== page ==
2020 Eifel Grand Prix interactive data: lap charts, times and tyres

2020 Eifel Grand Prix

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Max Verstappen set the fastest lap of the Eifel Grand Prix on the final tour – and he did it by just six-thousandths of a second.

He set himself up for the point-snatching run by backing off on his prior tour, which he took almost 1.5 seconds longer to complete than race leader Lewis Hamilton, who held the fastest lap at that point. That allowed him to give his tyres some respite and ensure his battery had maximum reserves for his final push – so much so that his race engineer told him “recharge off, please, Max” as he prepared to begin his final lap.

Once again Verstappen was the only driver able to stay with the Mercedes drivers in the race. He was particularly competitive on the soft tyres, and consistently quick in the middle sector.

No one lapped within 1.4 seconds of Verstappen and Hamilton. Before the Safety Car came out Daniel Ricciardo’s third-placed Renault was a whopping 71 seconds behind after 43 laps.

At that point in the race Nico Hulkenberg had already climbed to eighth place, a position he still held at the end of the race. Impressively, on his minimum-notice return for Racing Point, he made up 12 places from last on the grid to grab some valuable points for the team.

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2020 Eifel Grand Prix lap chart

The positions of each driver on every lap. Click name to highlight, right-click to reset. Toggle drivers using controls below:

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2020 Eifel Grand Prix race chart

The gaps between each driver on every lap compared to the leader’s average lap time. Very large gaps omitted. Scroll to zoom, drag to pan and right-click to reset. Toggle drivers using controls below:

Position change

Driver Start position Lap one position change Race position change
Lewis Hamilton 2 0 1
Valtteri Bottas 1 0
Sebastian Vettel 11 -1 0
Charles Leclerc 4 0 -3
Max Verstappen 3 0 1
Alexander Albon 5 -1
Carlos Sainz Jnr 10 0 5
Lando Norris 8 1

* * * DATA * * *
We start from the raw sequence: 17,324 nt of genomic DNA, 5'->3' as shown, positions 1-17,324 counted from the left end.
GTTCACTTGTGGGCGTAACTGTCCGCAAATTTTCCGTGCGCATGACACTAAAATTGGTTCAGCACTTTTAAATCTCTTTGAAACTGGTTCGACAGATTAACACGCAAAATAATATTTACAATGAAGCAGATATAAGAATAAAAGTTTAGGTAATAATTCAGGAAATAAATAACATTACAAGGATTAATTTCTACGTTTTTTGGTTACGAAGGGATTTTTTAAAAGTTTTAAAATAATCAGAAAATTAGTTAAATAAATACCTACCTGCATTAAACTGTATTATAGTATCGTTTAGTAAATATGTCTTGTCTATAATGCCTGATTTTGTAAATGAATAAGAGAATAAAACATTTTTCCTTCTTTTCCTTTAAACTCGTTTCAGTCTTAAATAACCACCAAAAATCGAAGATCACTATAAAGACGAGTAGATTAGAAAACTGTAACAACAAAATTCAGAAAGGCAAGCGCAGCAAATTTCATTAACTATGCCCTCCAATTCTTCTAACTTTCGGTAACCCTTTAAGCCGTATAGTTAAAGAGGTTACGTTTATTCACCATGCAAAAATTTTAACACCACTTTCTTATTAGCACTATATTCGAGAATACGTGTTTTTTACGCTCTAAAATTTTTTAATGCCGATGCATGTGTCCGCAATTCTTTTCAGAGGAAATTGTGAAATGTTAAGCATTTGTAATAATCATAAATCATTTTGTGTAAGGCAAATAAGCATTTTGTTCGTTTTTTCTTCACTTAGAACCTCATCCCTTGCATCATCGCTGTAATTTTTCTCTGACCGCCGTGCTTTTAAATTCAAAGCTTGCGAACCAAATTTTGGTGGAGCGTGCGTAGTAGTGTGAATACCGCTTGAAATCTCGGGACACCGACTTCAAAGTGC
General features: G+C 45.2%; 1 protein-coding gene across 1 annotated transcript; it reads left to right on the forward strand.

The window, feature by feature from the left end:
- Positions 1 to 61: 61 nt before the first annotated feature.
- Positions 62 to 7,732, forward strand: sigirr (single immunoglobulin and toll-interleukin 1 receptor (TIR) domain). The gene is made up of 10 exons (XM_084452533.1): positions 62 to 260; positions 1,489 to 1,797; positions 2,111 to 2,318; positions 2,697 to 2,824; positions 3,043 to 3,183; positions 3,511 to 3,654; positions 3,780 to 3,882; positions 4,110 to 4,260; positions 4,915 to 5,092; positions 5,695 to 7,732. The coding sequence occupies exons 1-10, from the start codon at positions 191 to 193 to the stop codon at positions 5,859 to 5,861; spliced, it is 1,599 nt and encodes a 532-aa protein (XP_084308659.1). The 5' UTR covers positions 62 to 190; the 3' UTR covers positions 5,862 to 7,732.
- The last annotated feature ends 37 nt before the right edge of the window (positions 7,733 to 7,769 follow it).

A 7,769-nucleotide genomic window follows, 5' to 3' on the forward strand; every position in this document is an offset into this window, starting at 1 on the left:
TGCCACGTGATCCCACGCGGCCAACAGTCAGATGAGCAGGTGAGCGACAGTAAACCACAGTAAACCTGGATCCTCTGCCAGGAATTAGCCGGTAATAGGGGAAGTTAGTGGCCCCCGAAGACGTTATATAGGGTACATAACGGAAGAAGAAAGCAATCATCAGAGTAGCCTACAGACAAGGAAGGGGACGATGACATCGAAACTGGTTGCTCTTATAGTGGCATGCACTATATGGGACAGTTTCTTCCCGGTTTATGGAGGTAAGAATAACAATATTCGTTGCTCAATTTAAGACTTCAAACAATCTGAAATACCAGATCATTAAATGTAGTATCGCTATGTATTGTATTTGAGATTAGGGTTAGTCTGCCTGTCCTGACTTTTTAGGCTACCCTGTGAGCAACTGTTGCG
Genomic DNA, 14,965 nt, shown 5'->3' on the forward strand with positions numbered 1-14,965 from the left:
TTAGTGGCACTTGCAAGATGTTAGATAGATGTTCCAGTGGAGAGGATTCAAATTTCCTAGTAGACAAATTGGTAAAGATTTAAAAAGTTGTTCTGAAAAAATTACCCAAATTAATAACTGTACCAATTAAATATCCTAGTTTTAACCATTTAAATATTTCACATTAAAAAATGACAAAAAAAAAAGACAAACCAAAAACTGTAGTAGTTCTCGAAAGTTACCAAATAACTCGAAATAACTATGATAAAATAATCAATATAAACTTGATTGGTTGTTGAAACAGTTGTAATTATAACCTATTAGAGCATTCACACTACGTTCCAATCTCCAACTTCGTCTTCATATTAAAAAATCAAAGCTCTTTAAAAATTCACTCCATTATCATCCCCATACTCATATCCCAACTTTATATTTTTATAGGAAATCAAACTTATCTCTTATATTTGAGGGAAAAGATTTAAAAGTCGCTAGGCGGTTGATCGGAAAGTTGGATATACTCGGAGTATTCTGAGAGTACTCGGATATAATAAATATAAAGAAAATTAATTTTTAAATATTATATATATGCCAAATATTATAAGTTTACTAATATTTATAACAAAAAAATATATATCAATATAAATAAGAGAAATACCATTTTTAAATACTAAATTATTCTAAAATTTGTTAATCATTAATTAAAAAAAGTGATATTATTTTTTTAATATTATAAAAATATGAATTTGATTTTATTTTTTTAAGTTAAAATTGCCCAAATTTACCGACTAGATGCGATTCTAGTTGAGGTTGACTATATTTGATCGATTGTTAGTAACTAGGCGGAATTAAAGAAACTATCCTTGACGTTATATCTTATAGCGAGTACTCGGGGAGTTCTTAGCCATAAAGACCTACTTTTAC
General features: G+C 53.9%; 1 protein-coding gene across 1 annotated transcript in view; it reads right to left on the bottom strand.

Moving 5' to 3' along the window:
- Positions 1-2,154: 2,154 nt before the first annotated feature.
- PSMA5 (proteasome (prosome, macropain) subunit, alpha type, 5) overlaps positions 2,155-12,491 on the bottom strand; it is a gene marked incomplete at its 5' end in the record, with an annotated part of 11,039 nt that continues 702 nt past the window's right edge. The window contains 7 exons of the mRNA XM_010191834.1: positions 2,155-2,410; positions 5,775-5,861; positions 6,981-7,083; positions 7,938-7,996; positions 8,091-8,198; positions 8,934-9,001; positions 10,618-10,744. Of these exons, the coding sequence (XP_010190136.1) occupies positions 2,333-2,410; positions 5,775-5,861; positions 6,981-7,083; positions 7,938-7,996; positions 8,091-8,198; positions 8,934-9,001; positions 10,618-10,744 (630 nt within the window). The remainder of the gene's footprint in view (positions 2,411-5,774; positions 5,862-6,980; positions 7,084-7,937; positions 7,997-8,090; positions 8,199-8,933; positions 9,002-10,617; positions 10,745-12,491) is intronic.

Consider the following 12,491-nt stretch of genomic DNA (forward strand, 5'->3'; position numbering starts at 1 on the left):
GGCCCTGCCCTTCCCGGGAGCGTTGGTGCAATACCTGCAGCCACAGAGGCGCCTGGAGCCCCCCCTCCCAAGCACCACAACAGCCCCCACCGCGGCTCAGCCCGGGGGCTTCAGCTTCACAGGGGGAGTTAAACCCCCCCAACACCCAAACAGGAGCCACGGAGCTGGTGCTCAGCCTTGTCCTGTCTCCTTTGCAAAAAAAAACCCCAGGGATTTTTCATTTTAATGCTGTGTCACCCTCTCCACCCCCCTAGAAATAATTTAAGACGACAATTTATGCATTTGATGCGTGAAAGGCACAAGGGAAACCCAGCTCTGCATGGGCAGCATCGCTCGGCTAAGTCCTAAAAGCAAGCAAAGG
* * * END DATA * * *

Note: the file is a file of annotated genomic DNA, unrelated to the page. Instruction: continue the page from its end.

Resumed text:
Daniel Ricciardo 6 1 3
Esteban Ocon 7 -2
Daniil Kvyat 13 -2 -2
Pierre Gasly 12 -1 6
Sergio Perez 9 1 5
Nico Hulkenberg 20 3 12
Kimi Raikkonen 19 0 7
Antonio Giovinazzi 14 3 4
Romain Grosjean 16 -4 7
Kevin Magnussen 15 1 2
George Russell 17 1
Nicholas Latifi 18 0 4

2020 Eifel Grand Prix lap times

All the lap times by the drivers (in seconds, very slow laps excluded). Scroll to zoom, drag to pan and toggle drivers using the control below:

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2020 Eifel Grand Prix fastest laps

Each driver’s fastest lap:

Rank Driver Car Fastest lap Gap On lap
1 Max Verstappen Red Bull-Honda 1’28.139 60
2 Lewis Hamilton Mercedes 1’28.145 0.006 58
3 Daniel Ricciardo Renault 1’29.584 1.445 53
4 Sergio Perez Racing Point-Mercedes 1’29.700 1.561 58
5 Pierre Gasly AlphaTauri-Honda 1’30.110 1.971 53
6 Carlos Sainz Jnr McLaren-Renault 1’30.129 1.990 53
7 Sebastian Vettel Ferrari 1’30.408 2.269 43
8 Kevin Magnussen Haas-Ferrari 1’30.456 2.317 37
9 Kimi Raikkonen Alfa Romeo-Ferrari 1’30.512 2.373 54
10 Charles Leclerc Ferrari 1’30.712 2.573 54
11 Nico Hulkenberg Racing Point-Mercedes 1’30.733 2.594 58
12 Antonio Giovinazzi Alfa Romeo-Ferrari 1’30.909 2.770 38
13 Nicholas Latifi Williams-Mercedes 1’31.377 3.238 39
14 Romain Grosjean Haas-Ferrari 1’31.562 3.423 54
15 Valtteri Bottas Mercedes 1’31.884 3.745 8
16 Daniil Kvyat AlphaTauri-Honda 1’32.214 4.075 41
17 Lando Norris McLaren-Renault 1’32.328 4.189 40
18 Alexander Albon Red Bull-Honda 1’32.330 4.191 9